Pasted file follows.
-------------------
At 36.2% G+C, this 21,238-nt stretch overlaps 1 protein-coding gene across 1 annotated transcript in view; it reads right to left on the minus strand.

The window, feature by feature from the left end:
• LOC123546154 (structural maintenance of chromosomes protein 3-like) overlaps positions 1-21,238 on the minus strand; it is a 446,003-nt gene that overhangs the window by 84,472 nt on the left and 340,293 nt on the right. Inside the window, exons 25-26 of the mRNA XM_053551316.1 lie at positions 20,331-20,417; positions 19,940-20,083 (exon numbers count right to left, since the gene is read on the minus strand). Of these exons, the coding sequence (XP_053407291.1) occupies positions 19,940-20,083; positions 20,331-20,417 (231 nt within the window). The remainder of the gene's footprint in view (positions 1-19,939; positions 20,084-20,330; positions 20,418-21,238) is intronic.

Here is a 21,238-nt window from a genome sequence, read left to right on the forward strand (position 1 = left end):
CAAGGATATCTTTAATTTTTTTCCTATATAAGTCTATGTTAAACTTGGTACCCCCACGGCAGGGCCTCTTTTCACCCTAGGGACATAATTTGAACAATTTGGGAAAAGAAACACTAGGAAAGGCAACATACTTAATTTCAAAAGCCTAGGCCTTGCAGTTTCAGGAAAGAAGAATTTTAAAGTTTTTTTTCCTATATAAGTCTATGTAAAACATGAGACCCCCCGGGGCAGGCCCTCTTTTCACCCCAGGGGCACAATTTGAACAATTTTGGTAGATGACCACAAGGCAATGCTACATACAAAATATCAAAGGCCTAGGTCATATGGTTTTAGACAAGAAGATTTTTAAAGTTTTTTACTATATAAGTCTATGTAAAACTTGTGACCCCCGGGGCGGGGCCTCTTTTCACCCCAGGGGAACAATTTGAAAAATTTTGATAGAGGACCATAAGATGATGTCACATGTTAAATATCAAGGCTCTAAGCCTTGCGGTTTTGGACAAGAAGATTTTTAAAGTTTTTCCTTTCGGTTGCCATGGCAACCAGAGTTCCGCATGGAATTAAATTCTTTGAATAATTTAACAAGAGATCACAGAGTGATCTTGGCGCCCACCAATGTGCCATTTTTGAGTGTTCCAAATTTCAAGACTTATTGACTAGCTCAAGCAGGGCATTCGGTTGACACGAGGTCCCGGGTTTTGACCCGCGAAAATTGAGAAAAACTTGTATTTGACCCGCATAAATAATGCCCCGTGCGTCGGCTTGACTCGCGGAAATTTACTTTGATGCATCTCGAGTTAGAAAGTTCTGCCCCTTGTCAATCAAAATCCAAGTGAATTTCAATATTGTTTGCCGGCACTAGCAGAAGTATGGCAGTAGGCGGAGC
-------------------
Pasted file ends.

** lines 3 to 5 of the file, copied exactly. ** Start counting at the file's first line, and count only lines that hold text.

• LOC123546154 (structural maintenance of chromosomes protein 3-like) overlaps positions 1-21,238 on the minus strand; it is a 446,003-nt gene that overhangs the window by 84,472 nt on the left and 340,293 nt on the right. Inside the window, exons 25-26 of the mRNA XM_053551316.1 lie at positions 20,331-20,417; positions 19,940-20,083 (exon numbers count right to left, since the gene is read on the minus strand). Of these exons, the coding sequence (XP_053407291.1) occupies positions 19,940-20,083; positions 20,331-20,417 (231 nt within the window). The remainder of the gene's footprint in view (positions 1-19,939; positions 20,084-20,330; positions 20,418-21,238) is intronic.

Here is a 21,238-nt window from a genome sequence, read left to right on the forward strand (position 1 = left end):
CAAGGATATCTTTAATTTTTTTCCTATATAAGTCTATGTTAAACTTGGTACCCCCACGGCAGGGCCTCTTTTCACCCTAGGGACATAATTTGAACAATTTGGGAAAAGAAACACTAGGAAAGGCAACATACTTAATTTCAAAAGCCTAGGCCTTGCAGTTTCAGGAAAGAAGAATTTTAAAGTTTTTTTTCCTATATAAGTCTATGTAAAACATGAGACCCCCCGGGGCAGGCCCTCTTTTCACCCCAGGGGCACAATTTGAACAATTTTGGTAGATGACCACAAGGCAATGCTACATACAAAATATCAAAGGCCTAGGTCATATGGTTTTAGACAAGAAGATTTTTAAAGTTTTTTACTATATAAGTCTATGTAAAACTTGTGACCCCCGGGGCGGGGCCTCTTTTCACCCCAGGGGAACAATTTGAAAAATTTTGATAGAGGACCATAAGATGATGTCACATGTTAAATATCAAGGCTCTAAGCCTTGCGGTTTTGGACAAGAAGATTTTTAAAGTTTTTCCTTTCGGTTGCCATGGCAACCAGAGTTCCGCATGGAATTAAATTCTTTGAATAATTTAACAAGAGATCACAGAGTGATCTTGGCGCCCACCAATGTGCCATTTTTGAGTGTTCCAAATTTCAAGACTTATTGACTAGCTCAAGCAGGGCATTCGGTTGACACGAGGTCCCGGGTTTTGACCCGCGAAAATTGAGAAAAACTTGTATTTGACCCGCATAAATAATGCCCCGTGCGTCGGCTTGACTCGCGGAAATTTACTTTGATGCATCTCGAGTTAGAAAGTTCTGCCCCTTGTCAATCAAAATCCAAGTGAATTTCAATATTGTTTGCCGGCACTAGCAGAAGTATGGCAGTAGGCGGAGC